• World
  • Israel-Hamas War

How World Leaders Have Reacted to the Deaths of People In Gaza Waiting For an Aid Convoy

7 minute read
Updated: | Originally published:

World leaders are putting pressure on Israel to allow in more humanitarian aid to Gaza, with some turning to their own efforts to do so, after at least 110 Palestinians were killed and hundreds more injured trying to get aid this week, according to the Hamas-run health ministry.  

Witnesses said Israeli troops fired on the crowd as people rushed to take food aid off trucks in Gaza City on Thursday, the Associated Press reported. This was echoed by Hamas on its Telegram channel.

The Israel Defense Forces (IDF) said "thousands of Gazans" had "descended upon the trucks" with some "violently pushing and even trampling other Gazans to death, looting the humanitarian supplies" resulting in "dozens of Gazans killed and injured." The IDF said its troops fired warning shots in a bid to disperse the crowds. 

A doctor at a nearby hospital told the AP that more than 80% of the injured victims he treated were struck by gunfire. He couldn’t speak to the cause of deaths, as the bodies were taken to other hospitals. 

The incident comes after the World Food Programme announced it had stopped food deliveries to north Gaza on Feb. 20 because it was too unsafe, even though needs are more acute than ever. 

Earlier this week, Gaza’s Hamas-run health ministry reported that more than 30,000 people, most women and children, have been killed by Israel’s military assault in response to Hamas’ attack on Oct. 7. Others are at risk of starvation, with the U.N. reporting Friday that 10 children have been officially registered in hospitals as having starved to death.

Israel’s humanitarian aid arm COGAT said on X (formerly Twitter) after the incident that Israel Defense Forces “will continue to assist in the transfer and coordination of humanitarian aid.”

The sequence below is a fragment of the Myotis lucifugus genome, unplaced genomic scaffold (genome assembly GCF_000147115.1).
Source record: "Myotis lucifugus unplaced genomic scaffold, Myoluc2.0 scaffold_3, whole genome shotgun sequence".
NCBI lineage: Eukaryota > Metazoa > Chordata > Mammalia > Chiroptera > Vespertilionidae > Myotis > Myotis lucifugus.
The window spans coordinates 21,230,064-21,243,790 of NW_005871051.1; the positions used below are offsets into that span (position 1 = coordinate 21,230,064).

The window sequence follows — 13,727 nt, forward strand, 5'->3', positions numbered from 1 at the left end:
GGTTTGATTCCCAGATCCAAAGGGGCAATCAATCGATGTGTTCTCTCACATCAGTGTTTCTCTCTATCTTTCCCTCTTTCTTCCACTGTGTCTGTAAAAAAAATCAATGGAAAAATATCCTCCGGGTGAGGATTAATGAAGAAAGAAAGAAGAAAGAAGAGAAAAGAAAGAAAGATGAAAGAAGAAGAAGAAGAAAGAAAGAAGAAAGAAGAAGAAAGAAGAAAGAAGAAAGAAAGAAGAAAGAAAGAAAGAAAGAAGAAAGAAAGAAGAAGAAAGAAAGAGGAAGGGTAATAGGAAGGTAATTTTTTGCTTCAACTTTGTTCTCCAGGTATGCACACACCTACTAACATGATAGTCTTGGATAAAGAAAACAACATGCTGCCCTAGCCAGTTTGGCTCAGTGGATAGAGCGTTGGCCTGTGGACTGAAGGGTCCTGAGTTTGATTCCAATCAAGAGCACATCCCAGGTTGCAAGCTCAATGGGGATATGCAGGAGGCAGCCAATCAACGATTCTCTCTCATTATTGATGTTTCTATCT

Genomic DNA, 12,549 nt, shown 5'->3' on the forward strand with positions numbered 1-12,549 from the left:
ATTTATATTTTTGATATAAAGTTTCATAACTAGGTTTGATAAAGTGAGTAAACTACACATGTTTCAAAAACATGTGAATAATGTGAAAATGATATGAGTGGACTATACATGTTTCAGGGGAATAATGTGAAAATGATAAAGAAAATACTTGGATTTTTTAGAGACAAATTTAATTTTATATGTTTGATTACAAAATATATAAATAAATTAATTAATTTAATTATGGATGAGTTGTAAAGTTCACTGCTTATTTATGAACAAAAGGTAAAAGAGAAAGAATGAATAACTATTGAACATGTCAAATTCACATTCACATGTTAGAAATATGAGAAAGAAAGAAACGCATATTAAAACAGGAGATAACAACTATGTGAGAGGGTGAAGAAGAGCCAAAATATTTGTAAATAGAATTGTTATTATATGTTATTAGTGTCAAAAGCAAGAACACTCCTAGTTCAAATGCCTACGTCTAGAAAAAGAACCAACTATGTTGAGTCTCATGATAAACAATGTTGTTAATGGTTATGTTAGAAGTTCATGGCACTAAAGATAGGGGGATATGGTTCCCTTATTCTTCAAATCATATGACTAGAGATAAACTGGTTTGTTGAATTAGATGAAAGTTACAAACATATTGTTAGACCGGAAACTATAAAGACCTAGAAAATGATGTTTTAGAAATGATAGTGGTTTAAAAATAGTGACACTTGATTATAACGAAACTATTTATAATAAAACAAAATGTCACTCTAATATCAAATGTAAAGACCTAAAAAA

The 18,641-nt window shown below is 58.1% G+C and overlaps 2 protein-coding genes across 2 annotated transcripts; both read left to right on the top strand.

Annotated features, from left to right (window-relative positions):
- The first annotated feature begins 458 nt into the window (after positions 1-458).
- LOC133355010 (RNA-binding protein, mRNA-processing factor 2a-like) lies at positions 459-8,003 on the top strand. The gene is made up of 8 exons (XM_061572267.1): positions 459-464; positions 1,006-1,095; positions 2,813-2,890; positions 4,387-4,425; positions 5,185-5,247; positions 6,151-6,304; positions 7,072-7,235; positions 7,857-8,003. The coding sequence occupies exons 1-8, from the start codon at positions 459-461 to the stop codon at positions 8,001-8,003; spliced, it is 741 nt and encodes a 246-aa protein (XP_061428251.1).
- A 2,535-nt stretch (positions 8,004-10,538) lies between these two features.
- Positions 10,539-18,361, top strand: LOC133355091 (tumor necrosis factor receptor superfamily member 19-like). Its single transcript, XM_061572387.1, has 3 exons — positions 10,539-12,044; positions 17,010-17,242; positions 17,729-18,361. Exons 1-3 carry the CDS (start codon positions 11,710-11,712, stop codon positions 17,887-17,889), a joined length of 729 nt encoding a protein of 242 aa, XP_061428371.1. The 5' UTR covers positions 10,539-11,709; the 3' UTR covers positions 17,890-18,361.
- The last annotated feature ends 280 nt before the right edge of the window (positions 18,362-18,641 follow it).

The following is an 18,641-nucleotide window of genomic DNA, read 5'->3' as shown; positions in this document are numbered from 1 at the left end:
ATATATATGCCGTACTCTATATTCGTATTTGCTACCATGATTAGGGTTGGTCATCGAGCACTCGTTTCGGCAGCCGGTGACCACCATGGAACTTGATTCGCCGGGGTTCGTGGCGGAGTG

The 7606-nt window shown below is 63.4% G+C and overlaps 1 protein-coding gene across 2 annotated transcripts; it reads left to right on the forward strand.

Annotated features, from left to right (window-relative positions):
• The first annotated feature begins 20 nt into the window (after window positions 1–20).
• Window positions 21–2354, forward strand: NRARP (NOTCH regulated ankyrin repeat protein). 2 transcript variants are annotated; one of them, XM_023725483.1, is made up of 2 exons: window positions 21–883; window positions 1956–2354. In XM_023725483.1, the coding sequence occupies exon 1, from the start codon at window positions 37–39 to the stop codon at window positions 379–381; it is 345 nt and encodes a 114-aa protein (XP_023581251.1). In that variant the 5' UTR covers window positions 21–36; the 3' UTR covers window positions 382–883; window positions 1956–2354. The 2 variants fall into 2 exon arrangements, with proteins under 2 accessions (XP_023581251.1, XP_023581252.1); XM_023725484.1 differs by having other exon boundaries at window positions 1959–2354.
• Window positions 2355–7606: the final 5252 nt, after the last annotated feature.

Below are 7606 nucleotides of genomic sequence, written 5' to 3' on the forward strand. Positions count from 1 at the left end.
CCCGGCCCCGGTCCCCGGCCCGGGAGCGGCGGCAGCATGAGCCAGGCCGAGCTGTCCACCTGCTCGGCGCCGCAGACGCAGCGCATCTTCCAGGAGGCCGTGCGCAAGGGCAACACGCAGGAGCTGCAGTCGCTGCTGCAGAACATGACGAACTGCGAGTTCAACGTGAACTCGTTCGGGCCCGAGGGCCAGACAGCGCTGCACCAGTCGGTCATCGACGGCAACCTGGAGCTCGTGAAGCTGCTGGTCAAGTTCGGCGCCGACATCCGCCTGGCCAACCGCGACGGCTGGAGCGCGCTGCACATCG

Here’s what world leaders have said in the wake of the incident.

U.S. President Joe Biden 

President Joe Biden responded to the deaths by approving airdrops of humanitarian aid into Gaza on Friday.

“In the coming days we’re going to join with our friends in Jordan and others who are providing airdrops of additional food and supplies” and will "seek to open up other avenues in, including possibly a marine corridor,” Biden said. “Aid flowing to Gaza is nowhere nearly enough…Innocent lives are on the line and children’s lives are on the line. We won’t stand by until we get more aid in there. We should be getting hundreds of trucks in, not just several.”

White House national security spokesman John Kirby said the aid airdrops are complicated operations that will only supplement ground deliveries. 

Aid organizations stressed more help must be delivered over land, with the International Rescue Committee saying in a statement emailed to TIME on Friday that "airdrops do not and cannot substitute for humanitarian access” and calling for a sustained ceasefire.

More from TIME

Josep Borrell Fontelles, High Representative of the European External Action Service (EEAS)

The EEAS, the Diplomatic Service of the European Union, said in a statement Saturday that “many” of the dead and injured Thursday were “victims of the Israeli army fire during the ensuing stampede. The firing by Israeli soldiers against civilians trying to access foodstuff is unjustifiable." 

The agency called for an impartial international investigation. "The responsibility for this incident lays on the restrictions imposed by the Israeli army and obstructions by violent extremist[s] to the supply of humanitarian aid," the statement read.

IDF spokesperson Daniel Hagari said in a video statement posted to X on Sunday that according to its initial review, “no strike was carried out by the IDF toward the aid convoy.” He said that “most Palestinians were killed or injured as a result of the stampede.” Hagari added that “following the warning shots fired to disperse the stampede…several looters approached our forces and posed an immediate threat to them” and “the soldiers responded towards several individuals.” The IDF opened an inquiry to examine the incident further, he said.